In need of extra money, a young boy shovels almost all the drives in his neighborhood
I consider myself a Genre writer, specializing in Horror and Near-Fi (that’s my term for Sci-Fi that’s just around the corner to reality.) But every now and again, I dip my toe into Drama.
Let me tell you: Drama’s hard. Really hard. It’s so easy to tumble into over-wrought cliché, creating caricatures, not characters. Then one gets bogged down in themes – losing sight of the story. So you try to write it now and again… only to swear off Drama every time.
Then you read something like Shovel: a story so effortless in its execution that it inspires you to try again. After it’s made you feel inferior, that is!
Shovel opens with young Raymond Dre, shoveling driveways in his rundown neighborhood. He clears all of them of snow… except for one. A house he purposefully leaves alone. It’s strenuous work for a kid, but at least Raymond’s free to concentrate. Everyone else is out at Church; there’s some sad to-do in town.
Later that evening, several neighbors stop by, offering Raymond payment for his labor. Surprisingly, Ray’s reluctant. He didn’t really do it for the money. And the neighbors aren’t just paying him as a commercial venture either… there’s something heavier weighing on their minds.
Raymond escapes the attention and heads back outside: intent to clean one last drive.
What follows is a master stroke of understated storytelling… one that brought an actual tear to my eye.
What makes Shovel so special? It’s a combination of several things. As a character, Raymond’s a wonderfully drawn character… organic, sympathetic and real. The subtle pace of the story blends with a great ending. Heart wrenching and warming in equal measures, Shovel strikes just the right balance – which pays off spectacularly.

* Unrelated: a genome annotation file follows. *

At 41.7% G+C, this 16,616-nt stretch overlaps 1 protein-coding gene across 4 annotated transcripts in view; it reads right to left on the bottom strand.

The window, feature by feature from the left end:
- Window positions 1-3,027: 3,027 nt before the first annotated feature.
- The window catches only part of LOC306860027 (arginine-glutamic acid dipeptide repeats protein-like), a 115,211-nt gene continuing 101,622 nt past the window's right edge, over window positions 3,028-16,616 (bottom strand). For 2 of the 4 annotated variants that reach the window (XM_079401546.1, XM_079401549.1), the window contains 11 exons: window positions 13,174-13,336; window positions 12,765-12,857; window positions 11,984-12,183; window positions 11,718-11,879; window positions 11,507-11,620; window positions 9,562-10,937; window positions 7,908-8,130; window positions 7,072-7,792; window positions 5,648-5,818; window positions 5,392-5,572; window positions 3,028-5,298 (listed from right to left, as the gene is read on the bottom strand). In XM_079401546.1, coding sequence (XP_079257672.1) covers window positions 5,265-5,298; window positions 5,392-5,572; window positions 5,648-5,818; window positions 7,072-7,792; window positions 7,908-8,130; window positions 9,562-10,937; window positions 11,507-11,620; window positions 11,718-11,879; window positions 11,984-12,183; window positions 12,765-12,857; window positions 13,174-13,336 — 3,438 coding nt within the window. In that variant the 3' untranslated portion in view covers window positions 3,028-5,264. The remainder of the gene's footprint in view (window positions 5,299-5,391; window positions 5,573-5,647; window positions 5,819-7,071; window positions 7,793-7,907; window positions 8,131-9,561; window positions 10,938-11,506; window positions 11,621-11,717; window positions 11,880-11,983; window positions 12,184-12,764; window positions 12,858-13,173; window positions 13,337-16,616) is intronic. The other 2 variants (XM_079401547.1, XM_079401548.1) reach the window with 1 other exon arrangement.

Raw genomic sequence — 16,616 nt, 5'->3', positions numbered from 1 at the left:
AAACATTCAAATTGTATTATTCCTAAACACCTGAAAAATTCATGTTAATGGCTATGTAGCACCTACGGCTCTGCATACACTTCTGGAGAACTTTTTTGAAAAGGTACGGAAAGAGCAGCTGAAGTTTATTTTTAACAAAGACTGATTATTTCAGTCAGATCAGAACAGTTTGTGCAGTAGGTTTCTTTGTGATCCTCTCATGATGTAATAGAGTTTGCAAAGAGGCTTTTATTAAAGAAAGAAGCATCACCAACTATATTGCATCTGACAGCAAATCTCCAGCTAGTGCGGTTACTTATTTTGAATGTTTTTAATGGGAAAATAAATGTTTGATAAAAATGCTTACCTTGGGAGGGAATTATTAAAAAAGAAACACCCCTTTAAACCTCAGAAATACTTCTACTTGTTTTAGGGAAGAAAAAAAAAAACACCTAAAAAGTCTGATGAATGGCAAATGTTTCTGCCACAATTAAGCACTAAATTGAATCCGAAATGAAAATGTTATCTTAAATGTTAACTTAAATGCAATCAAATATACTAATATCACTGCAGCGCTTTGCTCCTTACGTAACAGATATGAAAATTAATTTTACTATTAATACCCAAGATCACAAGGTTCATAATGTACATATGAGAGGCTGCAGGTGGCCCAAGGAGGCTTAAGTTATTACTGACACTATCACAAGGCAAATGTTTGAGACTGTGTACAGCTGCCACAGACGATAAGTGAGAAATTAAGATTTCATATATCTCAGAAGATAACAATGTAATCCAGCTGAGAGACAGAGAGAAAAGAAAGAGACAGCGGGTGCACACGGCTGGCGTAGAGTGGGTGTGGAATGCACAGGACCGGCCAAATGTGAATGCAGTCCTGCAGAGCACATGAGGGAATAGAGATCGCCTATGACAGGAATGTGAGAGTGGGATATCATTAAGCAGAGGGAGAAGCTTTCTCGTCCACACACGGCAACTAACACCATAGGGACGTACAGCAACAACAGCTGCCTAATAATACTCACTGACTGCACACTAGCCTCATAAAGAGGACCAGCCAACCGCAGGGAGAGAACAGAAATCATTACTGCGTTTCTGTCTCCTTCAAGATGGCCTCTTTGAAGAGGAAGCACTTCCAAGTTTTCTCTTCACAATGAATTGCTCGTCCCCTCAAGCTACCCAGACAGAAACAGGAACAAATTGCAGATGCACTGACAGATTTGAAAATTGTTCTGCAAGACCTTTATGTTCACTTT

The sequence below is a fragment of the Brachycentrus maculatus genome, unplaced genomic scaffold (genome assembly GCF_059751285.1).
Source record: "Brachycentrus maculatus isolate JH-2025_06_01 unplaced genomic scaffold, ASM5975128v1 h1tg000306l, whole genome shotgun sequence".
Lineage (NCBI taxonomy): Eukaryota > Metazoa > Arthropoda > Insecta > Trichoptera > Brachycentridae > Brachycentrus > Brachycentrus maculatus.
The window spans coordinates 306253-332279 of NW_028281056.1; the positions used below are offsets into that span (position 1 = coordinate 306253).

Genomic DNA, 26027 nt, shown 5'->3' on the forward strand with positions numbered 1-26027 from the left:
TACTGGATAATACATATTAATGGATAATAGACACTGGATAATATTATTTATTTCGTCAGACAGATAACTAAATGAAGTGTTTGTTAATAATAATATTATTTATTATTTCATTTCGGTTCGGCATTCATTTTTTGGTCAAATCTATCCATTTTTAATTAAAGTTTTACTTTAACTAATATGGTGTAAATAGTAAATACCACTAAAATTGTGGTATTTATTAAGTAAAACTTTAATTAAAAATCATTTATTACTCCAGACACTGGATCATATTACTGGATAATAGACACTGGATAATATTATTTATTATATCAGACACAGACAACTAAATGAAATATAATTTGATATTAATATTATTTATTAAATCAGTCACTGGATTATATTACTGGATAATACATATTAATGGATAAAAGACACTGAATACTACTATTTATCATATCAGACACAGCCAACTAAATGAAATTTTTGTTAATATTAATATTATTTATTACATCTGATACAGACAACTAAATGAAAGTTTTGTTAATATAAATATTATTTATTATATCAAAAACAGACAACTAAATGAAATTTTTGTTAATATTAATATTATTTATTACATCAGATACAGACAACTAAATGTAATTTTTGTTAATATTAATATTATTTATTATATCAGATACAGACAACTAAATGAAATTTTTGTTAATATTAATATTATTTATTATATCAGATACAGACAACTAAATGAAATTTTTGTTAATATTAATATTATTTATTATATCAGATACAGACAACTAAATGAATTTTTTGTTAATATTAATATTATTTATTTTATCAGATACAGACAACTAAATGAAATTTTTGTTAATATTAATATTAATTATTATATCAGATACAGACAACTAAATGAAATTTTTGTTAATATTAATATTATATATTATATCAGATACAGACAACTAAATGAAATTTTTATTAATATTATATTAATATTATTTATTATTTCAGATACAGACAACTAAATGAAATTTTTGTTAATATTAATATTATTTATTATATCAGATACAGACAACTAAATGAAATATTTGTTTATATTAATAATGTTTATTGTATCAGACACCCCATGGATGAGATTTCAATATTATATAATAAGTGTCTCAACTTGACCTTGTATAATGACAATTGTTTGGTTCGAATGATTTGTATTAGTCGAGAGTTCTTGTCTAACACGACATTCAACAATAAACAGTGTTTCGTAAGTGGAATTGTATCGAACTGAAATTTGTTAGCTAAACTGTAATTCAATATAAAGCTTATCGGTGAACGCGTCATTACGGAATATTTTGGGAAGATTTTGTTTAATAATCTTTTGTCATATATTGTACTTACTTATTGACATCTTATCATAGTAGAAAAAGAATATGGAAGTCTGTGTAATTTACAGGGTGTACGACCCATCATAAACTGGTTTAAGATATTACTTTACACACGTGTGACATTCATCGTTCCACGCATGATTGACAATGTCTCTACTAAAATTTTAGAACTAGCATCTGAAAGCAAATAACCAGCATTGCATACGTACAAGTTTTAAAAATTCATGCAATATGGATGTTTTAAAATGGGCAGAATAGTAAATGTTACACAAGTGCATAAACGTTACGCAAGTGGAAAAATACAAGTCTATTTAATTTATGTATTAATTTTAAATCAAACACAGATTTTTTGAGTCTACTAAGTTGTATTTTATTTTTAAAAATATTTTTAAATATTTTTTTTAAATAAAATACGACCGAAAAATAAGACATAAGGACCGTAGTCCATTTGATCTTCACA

If I haven’t made my opinion clear yet, this is one script you don’t want to miss. Custom-made for drama directors… Not to mention, festival wins.
Budget: Low. The only issue will be the snow. And that happens often enough – doesn’t it?
About the writer: Mark Lyon is a screenwriter from Youngstown, Ohio. He’s written several scripts, most notably ‘Best Film’ award winner “God’s Empty Acre”, which was filmed as ‘Girl(s)’, at the 2013 Winter Shorts Film Festival and Best Drama at the 2013 World Independent Film Expo. He has also written the feature “Thistles” which was a Quarter-Finalist in the 2013 Bluecat Screenwriting Competition and the short “Ginger” which was a Finalist at the 2013 Shriekfest Film Festival. He can be reached at markielyons1107 (a) gmail
About the reviewer: Anthony Cawood is an award winning screenwriter from the UK with 4 short films produced and another 10 or so scripts optioned and/or purchased. Links to his films and details of his scripts can be found at www.anthonycawood.co.uk.
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